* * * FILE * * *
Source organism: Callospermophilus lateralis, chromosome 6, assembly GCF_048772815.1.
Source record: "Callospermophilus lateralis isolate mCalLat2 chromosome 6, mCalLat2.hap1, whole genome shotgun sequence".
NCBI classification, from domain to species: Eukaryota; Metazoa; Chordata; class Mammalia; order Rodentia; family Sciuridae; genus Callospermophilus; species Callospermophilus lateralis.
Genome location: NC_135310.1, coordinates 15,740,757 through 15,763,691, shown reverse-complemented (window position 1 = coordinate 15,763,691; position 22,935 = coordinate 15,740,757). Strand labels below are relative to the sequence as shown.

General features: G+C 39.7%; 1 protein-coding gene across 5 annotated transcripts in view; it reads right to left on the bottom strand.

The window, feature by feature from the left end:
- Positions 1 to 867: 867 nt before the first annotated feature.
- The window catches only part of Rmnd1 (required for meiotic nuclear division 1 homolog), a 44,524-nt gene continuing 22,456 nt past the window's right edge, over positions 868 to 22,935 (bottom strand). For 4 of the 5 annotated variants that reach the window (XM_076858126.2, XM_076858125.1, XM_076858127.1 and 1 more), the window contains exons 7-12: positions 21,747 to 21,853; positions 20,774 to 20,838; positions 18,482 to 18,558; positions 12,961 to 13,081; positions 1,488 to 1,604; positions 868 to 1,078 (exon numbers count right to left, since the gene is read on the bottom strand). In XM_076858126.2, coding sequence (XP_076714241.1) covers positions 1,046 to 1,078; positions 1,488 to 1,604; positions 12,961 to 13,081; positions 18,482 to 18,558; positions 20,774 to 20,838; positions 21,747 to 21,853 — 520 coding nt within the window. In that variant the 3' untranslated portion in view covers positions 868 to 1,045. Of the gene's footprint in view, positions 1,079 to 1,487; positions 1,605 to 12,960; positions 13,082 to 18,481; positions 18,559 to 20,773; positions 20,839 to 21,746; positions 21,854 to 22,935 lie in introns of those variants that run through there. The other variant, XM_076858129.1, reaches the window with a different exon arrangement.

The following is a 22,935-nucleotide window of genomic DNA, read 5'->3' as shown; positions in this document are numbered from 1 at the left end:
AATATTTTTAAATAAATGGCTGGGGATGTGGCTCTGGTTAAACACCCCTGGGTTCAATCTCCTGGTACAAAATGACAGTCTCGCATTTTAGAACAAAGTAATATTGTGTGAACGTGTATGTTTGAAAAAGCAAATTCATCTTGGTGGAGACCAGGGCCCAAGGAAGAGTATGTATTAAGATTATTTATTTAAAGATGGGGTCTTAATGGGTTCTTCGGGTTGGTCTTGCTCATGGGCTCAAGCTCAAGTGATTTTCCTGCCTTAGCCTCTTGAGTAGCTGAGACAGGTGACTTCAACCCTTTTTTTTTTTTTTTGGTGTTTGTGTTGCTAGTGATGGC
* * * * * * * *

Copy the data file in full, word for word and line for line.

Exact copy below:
Source organism: Callospermophilus lateralis, chromosome 6, assembly GCF_048772815.1.
Source record: "Callospermophilus lateralis isolate mCalLat2 chromosome 6, mCalLat2.hap1, whole genome shotgun sequence".
NCBI classification, from domain to species: Eukaryota; Metazoa; Chordata; class Mammalia; order Rodentia; family Sciuridae; genus Callospermophilus; species Callospermophilus lateralis.
Genome location: NC_135310.1, coordinates 15,740,757 through 15,763,691, shown reverse-complemented (window position 1 = coordinate 15,763,691; position 22,935 = coordinate 15,740,757). Strand labels below are relative to the sequence as shown.

General features: G+C 39.7%; 1 protein-coding gene across 5 annotated transcripts in view; it reads right to left on the bottom strand.

The window, feature by feature from the left end:
- Positions 1 to 867: 867 nt before the first annotated feature.
- The window catches only part of Rmnd1 (required for meiotic nuclear division 1 homolog), a 44,524-nt gene continuing 22,456 nt past the window's right edge, over positions 868 to 22,935 (bottom strand). For 4 of the 5 annotated variants that reach the window (XM_076858126.2, XM_076858125.1, XM_076858127.1 and 1 more), the window contains exons 7-12: positions 21,747 to 21,853; positions 20,774 to 20,838; positions 18,482 to 18,558; positions 12,961 to 13,081; positions 1,488 to 1,604; positions 868 to 1,078 (exon numbers count right to left, since the gene is read on the bottom strand). In XM_076858126.2, coding sequence (XP_076714241.1) covers positions 1,046 to 1,078; positions 1,488 to 1,604; positions 12,961 to 13,081; positions 18,482 to 18,558; positions 20,774 to 20,838; positions 21,747 to 21,853 — 520 coding nt within the window. In that variant the 3' untranslated portion in view covers positions 868 to 1,045. Of the gene's footprint in view, positions 1,079 to 1,487; positions 1,605 to 12,960; positions 13,082 to 18,481; positions 18,559 to 20,773; positions 20,839 to 21,746; positions 21,854 to 22,935 lie in introns of those variants that run through there. The other variant, XM_076858129.1, reaches the window with a different exon arrangement.

The following is a 22,935-nucleotide window of genomic DNA, read 5'->3' as shown; positions in this document are numbered from 1 at the left end:
AATATTTTTAAATAAATGGCTGGGGATGTGGCTCTGGTTAAACACCCCTGGGTTCAATCTCCTGGTACAAAATGACAGTCTCGCATTTTAGAACAAAGTAATATTGTGTGAACGTGTATGTTTGAAAAAGCAAATTCATCTTGGTGGAGACCAGGGCCCAAGGAAGAGTATGTATTAAGATTATTTATTTAAAGATGGGGTCTTAATGGGTTCTTCGGGTTGGTCTTGCTCATGGGCTCAAGCTCAAGTGATTTTCCTGCCTTAGCCTCTTGAGTAGCTGAGACAGGTGACTTCAACCCTTTTTTTTTTTTTTTGGTGTTTGTGTTGCTAGTGATGGC